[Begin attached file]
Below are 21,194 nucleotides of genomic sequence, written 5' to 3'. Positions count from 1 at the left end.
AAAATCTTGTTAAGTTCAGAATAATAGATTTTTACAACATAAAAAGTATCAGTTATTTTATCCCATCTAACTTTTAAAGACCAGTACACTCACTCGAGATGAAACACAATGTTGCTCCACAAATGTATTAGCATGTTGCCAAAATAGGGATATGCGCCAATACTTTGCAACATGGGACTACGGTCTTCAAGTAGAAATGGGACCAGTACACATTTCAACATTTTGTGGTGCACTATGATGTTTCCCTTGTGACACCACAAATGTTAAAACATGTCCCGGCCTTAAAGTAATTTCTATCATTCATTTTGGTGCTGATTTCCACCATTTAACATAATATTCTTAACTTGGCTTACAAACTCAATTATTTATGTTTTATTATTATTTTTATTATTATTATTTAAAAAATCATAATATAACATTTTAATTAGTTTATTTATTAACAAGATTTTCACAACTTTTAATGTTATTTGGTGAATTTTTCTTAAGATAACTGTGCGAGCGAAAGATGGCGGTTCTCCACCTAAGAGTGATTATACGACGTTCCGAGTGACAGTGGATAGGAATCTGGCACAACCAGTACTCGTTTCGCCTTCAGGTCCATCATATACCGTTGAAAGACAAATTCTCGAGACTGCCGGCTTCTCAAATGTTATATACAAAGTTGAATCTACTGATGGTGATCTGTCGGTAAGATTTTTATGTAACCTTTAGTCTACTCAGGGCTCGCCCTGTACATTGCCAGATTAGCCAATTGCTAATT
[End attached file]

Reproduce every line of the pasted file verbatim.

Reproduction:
Below are 21,194 nucleotides of genomic sequence, written 5' to 3'. Positions count from 1 at the left end.
AAAATCTTGTTAAGTTCAGAATAATAGATTTTTACAACATAAAAAGTATCAGTTATTTTATCCCATCTAACTTTTAAAGACCAGTACACTCACTCGAGATGAAACACAATGTTGCTCCACAAATGTATTAGCATGTTGCCAAAATAGGGATATGCGCCAATACTTTGCAACATGGGACTACGGTCTTCAAGTAGAAATGGGACCAGTACACATTTCAACATTTTGTGGTGCACTATGATGTTTCCCTTGTGACACCACAAATGTTAAAACATGTCCCGGCCTTAAAGTAATTTCTATCATTCATTTTGGTGCTGATTTCCACCATTTAACATAATATTCTTAACTTGGCTTACAAACTCAATTATTTATGTTTTATTATTATTTTTATTATTATTATTTAAAAAATCATAATATAACATTTTAATTAGTTTATTTATTAACAAGATTTTCACAACTTTTAATGTTATTTGGTGAATTTTTCTTAAGATAACTGTGCGAGCGAAAGATGGCGGTTCTCCACCTAAGAGTGATTATACGACGTTCCGAGTGACAGTGGATAGGAATCTGGCACAACCAGTACTCGTTTCGCCTTCAGGTCCATCATATACCGTTGAAAGACAAATTCTCGAGACTGCCGGCTTCTCAAATGTTATATACAAAGTTGAATCTACTGATGGTGATCTGTCGGTAAGATTTTTATGTAACCTTTAGTCTACTCAGGGCTCGCCCTGTACATTGCCAGATTAGCCAATTGCTAATT